Excessive vibration excited by the laser pulse. The movement slows down around the reaction transition state, which is observed by the X-ray laser before the carbon dioxide rapidly leaves the surface. The illustration is made by Henrik Öström.
Excessive vibration excited by the laser pulse. The movement slows down around the reaction transition state, which is observed by the X-ray laser before the carbon dioxide rapidly leaves the surface. The illustration is made by Henrik Öström.


Seeing the transition state of a chemical reaction has long been considered impossible, but has now become a reality. This fundamental advance will increase the understanding of how chemical reactions occur. This may in turn lead to better methods for tailoring reactions to store energy, for example through recycling of CO2 and how we make fertilizers for the future food supply.

“It has been my dream for many years to follow chemical reactions on surfaces in real time. This is the result of a long-term systematic work where we, at Stockholm University, have built up experiments with ultrashort optical laser pulses”, says Henrik Öström, senior lecturer in chemical physics at Stockholm University.

The researchers studied one of the most important reactions in an automobile emission catalytic converter; when poisonous carbon monoxide (CO) becomes carbon dioxide (CO2). In the experiment, the researchers had CO and oxygen settle on a surface of ruthenium and started the reaction with an ultra-short pulse from an optical laser, heating up the surface to well over 1,000 degrees Celsius (more than 3,000 degrees Fahrenheit). With the heating the adsorbed atoms and molecules begin to vibrate rapidly and move across the surface of the metal, greatly increasing the likelihood that they will collide with each other and create a bond. The research team was able to follow – in real time using the X-ray laser– how the electronic structure changed when CO collided with oxygen atoms and the two tried to bind to each other.

The traditional image of the transition state is that the molecules pass through too quickly to be observed. Therefore, it was a big surprise that a large percentage of them actually turned out to be there an unexpectedly long time, even though only a small percentage went on to really form carbon dioxide. Most of them fell back to the original CO plus oxygen. Theoretical modelling of molecular motion and what changes that can be observed in various situations played an important role in the interpretation of the experiments.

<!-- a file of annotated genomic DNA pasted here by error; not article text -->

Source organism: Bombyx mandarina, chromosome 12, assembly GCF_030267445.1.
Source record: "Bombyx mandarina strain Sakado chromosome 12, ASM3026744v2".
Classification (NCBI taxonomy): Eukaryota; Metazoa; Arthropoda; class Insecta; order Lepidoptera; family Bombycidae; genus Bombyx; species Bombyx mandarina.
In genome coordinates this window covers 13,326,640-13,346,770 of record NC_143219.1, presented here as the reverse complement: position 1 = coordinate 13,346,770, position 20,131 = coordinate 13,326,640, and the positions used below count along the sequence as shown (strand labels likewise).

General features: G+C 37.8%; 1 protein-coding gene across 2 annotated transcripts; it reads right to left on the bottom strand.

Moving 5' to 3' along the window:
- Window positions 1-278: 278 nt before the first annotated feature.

“It's a bit like rolling marbles up a hill where most only just reach the top and roll back again. Near the top the marbles slow down and that's actually where they spend the most time. We see many attempts to react but only a few manage to go all the way”, says Lars GM Pettersson, professor of theoretical chemical physics at Stockholm University.

The unique X-ray laser is used to create high-intensity X-ray pulses with a wavelength that makes it possible to see atoms and molecules, and with a pulse duration which is short enough to resolve their movements. This technique has made it possible to capture the various stages of chemical reactions in a way that has never before been possible. The X-ray laser facility that has been used is situated at Stanford University, USA.

“This experiment shows the great importance of X-ray laser facilities as they open up for studying in detail in the future how catalysts really work. In the end, a deeper understanding may lead to more efficient catalysts that can be used in chemical energy transformations”, says Anders Nilsson, professor of chemical physics at Stockholm University and Stanford University.

The team also included researchers from the LCLS, SUNCAT at SLAC / Stanford, Helmholtz-Zentrum Berlin, the University of Hamburg, Fritz-Haber Institute of the Max Planck Society, DESY and the University of Liverpool. Funding from the Swedish Research Council, the Knut and Alice Wallenberg Foundation, the DOE Office of Science, the Volkswagen Foundation and the German Research Foundation (DFG).

The recently published work by Henrik Öström et al. can be read here: http://www.sciencemag.org/content/early/2015/02/11/science.1261747

Description of the X-ray laser LCLS.

A short YouTube presentation of the project and the results.